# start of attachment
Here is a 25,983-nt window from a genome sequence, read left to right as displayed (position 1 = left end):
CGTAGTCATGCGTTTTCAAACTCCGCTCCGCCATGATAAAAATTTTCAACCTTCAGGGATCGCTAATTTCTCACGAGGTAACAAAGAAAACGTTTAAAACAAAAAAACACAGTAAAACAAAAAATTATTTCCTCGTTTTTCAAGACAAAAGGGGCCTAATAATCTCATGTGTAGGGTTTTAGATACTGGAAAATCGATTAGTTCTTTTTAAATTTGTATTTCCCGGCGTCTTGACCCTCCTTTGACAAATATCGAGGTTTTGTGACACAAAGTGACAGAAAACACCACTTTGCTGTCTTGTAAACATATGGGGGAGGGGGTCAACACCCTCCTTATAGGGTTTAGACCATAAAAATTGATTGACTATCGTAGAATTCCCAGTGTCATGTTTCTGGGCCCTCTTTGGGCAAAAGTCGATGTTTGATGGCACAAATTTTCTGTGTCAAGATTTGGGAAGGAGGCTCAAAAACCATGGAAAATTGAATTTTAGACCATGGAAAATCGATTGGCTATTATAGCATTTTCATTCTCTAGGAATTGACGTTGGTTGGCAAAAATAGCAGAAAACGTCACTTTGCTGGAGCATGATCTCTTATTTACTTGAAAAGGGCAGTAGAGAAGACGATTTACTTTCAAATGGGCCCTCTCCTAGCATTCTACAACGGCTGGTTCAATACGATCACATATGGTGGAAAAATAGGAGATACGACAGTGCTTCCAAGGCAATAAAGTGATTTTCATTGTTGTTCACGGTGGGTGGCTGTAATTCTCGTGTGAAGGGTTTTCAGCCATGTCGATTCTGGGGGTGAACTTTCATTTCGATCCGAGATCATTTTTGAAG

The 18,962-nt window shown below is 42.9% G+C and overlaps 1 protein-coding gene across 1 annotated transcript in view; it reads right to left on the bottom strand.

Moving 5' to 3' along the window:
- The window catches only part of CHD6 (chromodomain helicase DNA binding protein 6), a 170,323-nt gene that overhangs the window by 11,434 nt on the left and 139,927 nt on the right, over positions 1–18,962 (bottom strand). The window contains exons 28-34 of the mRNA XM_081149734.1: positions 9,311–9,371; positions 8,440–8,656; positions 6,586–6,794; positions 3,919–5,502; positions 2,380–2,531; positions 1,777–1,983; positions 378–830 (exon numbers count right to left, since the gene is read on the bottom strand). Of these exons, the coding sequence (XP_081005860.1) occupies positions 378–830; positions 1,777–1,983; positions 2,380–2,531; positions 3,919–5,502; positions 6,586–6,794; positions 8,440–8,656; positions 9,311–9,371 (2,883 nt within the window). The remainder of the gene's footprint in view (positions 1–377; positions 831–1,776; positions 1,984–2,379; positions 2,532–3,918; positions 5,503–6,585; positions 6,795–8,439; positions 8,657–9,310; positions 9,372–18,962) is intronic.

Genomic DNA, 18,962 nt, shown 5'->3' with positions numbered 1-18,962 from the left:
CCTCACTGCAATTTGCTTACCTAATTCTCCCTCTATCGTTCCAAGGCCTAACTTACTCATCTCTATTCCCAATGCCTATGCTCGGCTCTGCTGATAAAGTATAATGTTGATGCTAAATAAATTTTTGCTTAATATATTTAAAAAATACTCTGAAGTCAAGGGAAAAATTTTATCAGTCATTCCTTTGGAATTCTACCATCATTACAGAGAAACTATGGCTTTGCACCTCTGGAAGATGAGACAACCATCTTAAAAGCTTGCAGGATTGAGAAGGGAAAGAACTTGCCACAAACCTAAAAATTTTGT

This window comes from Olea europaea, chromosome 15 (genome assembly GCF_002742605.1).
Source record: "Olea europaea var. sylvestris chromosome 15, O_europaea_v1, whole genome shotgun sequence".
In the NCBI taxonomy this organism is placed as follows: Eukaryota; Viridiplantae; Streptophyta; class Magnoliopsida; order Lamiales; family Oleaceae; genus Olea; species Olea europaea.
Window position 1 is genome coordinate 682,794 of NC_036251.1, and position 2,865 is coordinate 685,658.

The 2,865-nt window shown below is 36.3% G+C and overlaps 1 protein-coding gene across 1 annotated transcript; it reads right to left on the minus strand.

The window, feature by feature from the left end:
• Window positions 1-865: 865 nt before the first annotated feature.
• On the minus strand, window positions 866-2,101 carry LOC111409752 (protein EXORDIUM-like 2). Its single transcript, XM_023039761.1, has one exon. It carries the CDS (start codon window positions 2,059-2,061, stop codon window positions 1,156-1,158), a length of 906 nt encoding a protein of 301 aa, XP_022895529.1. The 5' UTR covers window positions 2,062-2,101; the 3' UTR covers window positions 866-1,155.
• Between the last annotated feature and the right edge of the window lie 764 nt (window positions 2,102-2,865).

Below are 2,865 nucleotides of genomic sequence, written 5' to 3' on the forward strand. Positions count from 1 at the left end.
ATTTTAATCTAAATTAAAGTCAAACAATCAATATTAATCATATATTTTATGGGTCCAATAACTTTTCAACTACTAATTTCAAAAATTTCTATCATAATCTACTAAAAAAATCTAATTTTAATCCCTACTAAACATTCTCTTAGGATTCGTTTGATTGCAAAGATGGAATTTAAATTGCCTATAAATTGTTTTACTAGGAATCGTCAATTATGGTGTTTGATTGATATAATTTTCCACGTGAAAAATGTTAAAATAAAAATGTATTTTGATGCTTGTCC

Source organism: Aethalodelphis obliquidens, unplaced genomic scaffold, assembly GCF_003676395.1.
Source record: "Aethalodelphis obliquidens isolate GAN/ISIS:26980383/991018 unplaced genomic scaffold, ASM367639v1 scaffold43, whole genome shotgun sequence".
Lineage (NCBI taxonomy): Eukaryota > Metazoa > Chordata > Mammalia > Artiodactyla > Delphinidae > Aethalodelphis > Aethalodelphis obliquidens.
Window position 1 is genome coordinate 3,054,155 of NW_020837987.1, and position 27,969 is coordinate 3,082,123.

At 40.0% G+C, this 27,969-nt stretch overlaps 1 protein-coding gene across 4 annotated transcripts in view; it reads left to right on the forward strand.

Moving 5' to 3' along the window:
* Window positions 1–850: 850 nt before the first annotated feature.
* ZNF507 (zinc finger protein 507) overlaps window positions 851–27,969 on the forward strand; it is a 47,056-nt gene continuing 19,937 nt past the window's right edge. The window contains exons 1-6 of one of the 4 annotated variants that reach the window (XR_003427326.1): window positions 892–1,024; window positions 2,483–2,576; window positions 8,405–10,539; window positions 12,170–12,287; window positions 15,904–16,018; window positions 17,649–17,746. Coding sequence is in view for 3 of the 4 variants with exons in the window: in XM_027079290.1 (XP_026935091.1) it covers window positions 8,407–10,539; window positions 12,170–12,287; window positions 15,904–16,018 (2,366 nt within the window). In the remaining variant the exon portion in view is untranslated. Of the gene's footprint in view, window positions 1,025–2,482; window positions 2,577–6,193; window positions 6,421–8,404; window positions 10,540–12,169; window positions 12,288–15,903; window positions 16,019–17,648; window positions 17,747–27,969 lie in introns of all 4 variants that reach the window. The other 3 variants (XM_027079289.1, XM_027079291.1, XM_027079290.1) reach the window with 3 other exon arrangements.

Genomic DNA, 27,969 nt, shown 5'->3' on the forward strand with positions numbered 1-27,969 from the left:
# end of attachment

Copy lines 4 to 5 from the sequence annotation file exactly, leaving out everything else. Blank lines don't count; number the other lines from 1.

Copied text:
Moving 5' to 3' along the window:
- The window catches only part of CHD6 (chromodomain helicase DNA binding protein 6), a 170,323-nt gene that overhangs the window by 11,434 nt on the left and 139,927 nt on the right, over positions 1–18,962 (bottom strand). The window contains exons 28-34 of the mRNA XM_081149734.1: positions 9,311–9,371; positions 8,440–8,656; positions 6,586–6,794; positions 3,919–5,502; positions 2,380–2,531; positions 1,777–1,983; positions 378–830 (exon numbers count right to left, since the gene is read on the bottom strand). Of these exons, the coding sequence (XP_081005860.1) occupies positions 378–830; positions 1,777–1,983; positions 2,380–2,531; positions 3,919–5,502; positions 6,586–6,794; positions 8,440–8,656; positions 9,311–9,371 (2,883 nt within the window). The remainder of the gene's footprint in view (positions 1–377; positions 831–1,776; positions 1,984–2,379; positions 2,532–3,918; positions 5,503–6,585; positions 6,795–8,439; positions 8,657–9,310; positions 9,372–18,962) is intronic.